How many times has one of your network projects come to a screeching halt (probably at 2am) because you didn’t have the right power plug or patch connector? Seems like such a trivial thing, but millions of dollars of equipment won’t do much more than look pretty in the racks until it’s all powered up and connected together.
Almost two years ago I was the lead network engineer on a rip and replace project swapping out some Catalyst 6509s for some 6880s, adding in some 4500Xs, replacing old PIXes with a pair of new ASAs, and setting up some Nexus 5K pairs with a line of top-of-rack 2Ks. After the core cutover there would be a big LAN switch refresh, a Prime/ACS upgrade, and a migration to a new UCS B series. It was a several million dollar project.
I worked with the storage engineer to get some things straightened out with migrating VMs. I worked out the schedule with my project manager and the customer. I even ran the plan by the most senior network engineer at my company. Because of some configuration requirements there was no good way to run the old and new core/edge in parallel, so it was going to be a hot cutover. We discussed spanning-tree. We discussed EIGRP convergence. We discussed VMotion (well the storage guy did), and we discussed rollback strategies. Everyone liked the plan just fine, and we moved forward.
The cutover was scheduled for 11pm Friday night (naturally). I started the pre-work at 7pm and touched up my scripts. I made sure the boxes labeled “power cables” and “fiber patch cables” were nearby. I didn’t open them up though.
I think you know where I’m going with this.
I got the initial configs on the gear before it was delivered, and now it was all racked and about half of it booted up. It was maybe 7:45 when I started opening boxes looking for the Twinax cables. Found ’em. Grabbed some aqua patches with LC connectors and started getting the 5548s cabled up.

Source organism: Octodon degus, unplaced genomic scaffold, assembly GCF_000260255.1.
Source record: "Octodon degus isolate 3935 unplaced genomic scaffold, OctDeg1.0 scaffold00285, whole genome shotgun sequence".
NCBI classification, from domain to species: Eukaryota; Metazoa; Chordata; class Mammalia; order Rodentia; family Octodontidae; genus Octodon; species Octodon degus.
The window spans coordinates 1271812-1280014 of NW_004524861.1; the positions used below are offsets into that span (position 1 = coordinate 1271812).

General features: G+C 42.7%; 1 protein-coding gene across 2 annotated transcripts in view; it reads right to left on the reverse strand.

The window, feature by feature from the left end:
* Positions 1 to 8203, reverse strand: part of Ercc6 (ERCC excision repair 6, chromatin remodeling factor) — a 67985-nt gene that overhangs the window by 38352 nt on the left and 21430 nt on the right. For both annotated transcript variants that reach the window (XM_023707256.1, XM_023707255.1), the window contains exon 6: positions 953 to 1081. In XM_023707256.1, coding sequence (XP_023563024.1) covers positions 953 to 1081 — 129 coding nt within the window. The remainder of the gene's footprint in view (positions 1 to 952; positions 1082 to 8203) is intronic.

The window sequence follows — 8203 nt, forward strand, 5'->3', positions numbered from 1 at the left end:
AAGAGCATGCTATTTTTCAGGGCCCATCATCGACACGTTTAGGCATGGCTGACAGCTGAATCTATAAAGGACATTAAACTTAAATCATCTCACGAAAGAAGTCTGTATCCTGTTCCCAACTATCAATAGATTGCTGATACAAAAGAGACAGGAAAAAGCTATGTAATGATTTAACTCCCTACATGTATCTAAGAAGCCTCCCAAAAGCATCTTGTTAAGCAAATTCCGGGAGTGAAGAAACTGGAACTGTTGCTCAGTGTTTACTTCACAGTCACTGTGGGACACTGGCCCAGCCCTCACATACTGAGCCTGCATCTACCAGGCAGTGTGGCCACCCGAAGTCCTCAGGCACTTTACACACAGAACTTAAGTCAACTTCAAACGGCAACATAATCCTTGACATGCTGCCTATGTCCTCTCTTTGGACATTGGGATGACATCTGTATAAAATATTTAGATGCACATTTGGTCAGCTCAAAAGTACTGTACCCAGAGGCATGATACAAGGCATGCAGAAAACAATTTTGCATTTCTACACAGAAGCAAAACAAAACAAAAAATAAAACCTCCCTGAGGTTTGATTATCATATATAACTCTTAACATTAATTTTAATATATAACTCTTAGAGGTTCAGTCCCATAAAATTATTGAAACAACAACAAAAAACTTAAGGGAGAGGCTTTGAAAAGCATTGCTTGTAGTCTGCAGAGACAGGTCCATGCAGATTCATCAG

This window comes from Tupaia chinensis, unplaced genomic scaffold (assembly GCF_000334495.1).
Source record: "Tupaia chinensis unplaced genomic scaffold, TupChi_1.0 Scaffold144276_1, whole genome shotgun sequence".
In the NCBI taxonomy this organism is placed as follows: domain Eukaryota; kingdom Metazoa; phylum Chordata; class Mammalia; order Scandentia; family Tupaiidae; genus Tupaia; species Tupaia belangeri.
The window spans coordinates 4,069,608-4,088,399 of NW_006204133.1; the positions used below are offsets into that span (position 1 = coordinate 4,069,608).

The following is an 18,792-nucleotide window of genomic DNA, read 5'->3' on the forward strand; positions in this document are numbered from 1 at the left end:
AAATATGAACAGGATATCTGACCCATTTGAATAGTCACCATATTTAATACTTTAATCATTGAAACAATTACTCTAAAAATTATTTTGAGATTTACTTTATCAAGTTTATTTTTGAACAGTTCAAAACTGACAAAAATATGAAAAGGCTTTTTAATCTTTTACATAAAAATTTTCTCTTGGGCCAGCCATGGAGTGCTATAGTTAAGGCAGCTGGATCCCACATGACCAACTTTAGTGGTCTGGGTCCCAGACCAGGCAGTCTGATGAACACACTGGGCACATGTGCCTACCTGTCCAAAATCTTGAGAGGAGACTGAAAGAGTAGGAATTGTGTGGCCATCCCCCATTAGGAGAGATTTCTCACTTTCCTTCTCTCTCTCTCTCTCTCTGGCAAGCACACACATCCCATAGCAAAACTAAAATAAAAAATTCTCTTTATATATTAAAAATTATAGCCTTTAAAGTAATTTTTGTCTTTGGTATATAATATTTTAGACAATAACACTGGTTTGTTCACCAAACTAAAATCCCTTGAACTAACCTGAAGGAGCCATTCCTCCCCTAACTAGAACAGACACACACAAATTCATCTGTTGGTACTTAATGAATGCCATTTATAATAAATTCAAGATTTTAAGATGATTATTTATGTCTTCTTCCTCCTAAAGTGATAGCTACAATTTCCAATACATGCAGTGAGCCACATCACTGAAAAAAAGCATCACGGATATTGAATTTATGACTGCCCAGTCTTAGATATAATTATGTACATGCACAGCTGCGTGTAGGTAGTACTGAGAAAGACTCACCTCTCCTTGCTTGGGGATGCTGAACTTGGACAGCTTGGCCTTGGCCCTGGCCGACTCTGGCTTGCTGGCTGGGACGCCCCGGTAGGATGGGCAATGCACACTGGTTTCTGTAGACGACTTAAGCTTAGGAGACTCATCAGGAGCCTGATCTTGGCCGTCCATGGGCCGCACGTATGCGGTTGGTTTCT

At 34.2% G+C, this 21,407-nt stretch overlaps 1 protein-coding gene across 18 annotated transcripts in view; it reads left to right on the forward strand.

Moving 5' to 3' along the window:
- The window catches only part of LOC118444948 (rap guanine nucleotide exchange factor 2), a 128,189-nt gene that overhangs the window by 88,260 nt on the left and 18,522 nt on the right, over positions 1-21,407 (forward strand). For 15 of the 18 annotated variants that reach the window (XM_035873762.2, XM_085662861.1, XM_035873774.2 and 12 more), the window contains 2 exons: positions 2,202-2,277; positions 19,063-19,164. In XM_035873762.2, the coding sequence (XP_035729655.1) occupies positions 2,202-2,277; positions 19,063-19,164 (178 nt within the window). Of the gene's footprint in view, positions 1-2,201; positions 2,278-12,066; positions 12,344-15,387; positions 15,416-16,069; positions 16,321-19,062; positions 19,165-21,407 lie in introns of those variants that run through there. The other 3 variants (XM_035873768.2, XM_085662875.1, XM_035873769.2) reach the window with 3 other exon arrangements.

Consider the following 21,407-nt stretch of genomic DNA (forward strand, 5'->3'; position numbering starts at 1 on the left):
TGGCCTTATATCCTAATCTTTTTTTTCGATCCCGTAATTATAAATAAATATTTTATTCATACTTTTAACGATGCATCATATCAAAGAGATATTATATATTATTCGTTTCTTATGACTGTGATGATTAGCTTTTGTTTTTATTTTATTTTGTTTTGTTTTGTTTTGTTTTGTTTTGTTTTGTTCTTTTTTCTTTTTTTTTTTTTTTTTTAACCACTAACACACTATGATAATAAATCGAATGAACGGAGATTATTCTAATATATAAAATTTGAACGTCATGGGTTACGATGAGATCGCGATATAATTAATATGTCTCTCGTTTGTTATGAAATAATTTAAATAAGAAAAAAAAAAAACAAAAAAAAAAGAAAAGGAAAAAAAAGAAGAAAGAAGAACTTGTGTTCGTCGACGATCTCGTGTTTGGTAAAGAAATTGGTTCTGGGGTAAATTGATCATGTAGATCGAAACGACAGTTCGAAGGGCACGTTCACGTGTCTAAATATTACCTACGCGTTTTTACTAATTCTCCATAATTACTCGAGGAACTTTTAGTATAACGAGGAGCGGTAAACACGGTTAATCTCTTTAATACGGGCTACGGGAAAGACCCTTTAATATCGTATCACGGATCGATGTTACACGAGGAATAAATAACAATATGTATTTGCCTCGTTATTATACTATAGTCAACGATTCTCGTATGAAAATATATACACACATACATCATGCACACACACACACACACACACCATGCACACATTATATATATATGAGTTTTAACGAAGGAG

The customer had the campus core in a room across the building, so now it was time to home these 5548s from this room back to the core using the fiber patch panel….but wait….are those ST connectors? I thought? Weren’t they? …..oh no……
I had all LC-LC. The patch panel was ST.
Yes, it’s initially the solutions architect’s and PM’s responsibility to have that figured out ahead of time, but the project was handed off to me long before the cutover. I had no one to blame. Hundreds of thousands of dollars of equipment sat disconnected just prior to an overnight cutover because I had the wrong connectors. Lovely. The customer wasn’t thrilled but at least we could get the core switches and firewalls cutover and leave the Nexuses (Nexi?) out until the next change window. I grabbed the power cables box and headed across the building to the network MDF. The core switches were racked and the firewalls in place. They were still unplugged so I tore open the box I was holding.
My heart sank. All C13 plugs. PDUs were all C14, of course.
That night we got little accomplished. Thankfully getting the plugs and connectors was no big deal, and the actual cutover (rescheduled for a week later) went very well. After taking the customer out to lunch, all was just fine. I learned a hard lesson. I planned out a clean cutover and expertly configured some advanced networking technologies, but in my haste to be the hero of the day I left out some of the most basic considerations like power and layer 1 connectivity. Today I typically start with those areas and take as many pictures as I can.
I’ve heard it said that an expert is someone who’s made all the possible mistakes that can be made in a particular field. Well, scratch that mistake off the to-do list.